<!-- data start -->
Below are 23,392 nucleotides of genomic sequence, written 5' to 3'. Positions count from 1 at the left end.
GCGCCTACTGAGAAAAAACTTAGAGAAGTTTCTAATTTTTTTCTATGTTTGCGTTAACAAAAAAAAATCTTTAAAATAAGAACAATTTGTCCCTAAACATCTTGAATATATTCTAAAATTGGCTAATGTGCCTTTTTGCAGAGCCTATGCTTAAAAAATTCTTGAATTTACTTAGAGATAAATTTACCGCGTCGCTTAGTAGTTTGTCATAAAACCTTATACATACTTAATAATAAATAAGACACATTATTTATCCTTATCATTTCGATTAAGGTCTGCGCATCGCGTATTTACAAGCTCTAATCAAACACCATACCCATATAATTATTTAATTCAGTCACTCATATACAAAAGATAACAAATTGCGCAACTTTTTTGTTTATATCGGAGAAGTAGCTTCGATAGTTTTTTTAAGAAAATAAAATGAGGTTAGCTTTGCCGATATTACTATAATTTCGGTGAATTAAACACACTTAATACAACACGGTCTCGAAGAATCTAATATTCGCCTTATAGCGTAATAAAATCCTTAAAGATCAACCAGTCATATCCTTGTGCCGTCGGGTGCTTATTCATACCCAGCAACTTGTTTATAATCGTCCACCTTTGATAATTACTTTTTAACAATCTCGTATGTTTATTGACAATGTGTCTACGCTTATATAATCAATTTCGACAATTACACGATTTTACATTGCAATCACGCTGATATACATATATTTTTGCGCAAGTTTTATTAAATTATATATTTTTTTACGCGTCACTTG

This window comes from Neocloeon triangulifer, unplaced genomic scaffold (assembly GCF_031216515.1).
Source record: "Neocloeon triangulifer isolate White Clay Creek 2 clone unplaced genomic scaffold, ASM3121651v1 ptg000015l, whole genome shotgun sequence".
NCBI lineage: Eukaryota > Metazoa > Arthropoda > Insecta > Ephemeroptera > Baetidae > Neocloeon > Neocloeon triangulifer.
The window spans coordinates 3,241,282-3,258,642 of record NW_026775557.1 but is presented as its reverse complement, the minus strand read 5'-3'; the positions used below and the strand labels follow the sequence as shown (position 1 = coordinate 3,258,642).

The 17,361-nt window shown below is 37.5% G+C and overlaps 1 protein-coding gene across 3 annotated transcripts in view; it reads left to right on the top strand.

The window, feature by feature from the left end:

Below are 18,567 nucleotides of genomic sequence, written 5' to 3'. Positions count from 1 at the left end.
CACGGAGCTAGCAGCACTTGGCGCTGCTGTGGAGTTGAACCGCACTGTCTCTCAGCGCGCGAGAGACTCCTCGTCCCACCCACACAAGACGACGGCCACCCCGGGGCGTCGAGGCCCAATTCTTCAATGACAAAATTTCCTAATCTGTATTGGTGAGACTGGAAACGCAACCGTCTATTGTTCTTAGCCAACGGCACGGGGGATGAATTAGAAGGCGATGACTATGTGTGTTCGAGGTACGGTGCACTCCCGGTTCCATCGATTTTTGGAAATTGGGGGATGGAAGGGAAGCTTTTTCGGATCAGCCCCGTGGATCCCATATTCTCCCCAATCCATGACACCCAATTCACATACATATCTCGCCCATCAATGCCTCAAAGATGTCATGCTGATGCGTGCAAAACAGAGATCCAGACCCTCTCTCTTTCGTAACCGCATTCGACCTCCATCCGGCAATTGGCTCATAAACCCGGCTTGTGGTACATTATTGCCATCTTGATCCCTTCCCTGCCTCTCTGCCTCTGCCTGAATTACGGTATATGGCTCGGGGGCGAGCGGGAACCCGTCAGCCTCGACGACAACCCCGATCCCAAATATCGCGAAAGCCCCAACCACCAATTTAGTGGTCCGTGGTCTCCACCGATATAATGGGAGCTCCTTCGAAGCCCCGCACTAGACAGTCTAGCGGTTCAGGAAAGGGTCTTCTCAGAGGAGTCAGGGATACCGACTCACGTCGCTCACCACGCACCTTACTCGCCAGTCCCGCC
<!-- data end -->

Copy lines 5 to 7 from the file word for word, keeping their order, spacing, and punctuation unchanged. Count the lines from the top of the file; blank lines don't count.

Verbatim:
NCBI lineage: Eukaryota > Metazoa > Arthropoda > Insecta > Ephemeroptera > Baetidae > Neocloeon > Neocloeon triangulifer.
The window spans coordinates 3,241,282-3,258,642 of record NW_026775557.1 but is presented as its reverse complement, the minus strand read 5'-3'; the positions used below and the strand labels follow the sequence as shown (position 1 = coordinate 3,258,642).

The 17,361-nt window shown below is 37.5% G+C and overlaps 1 protein-coding gene across 3 annotated transcripts in view; it reads left to right on the top strand.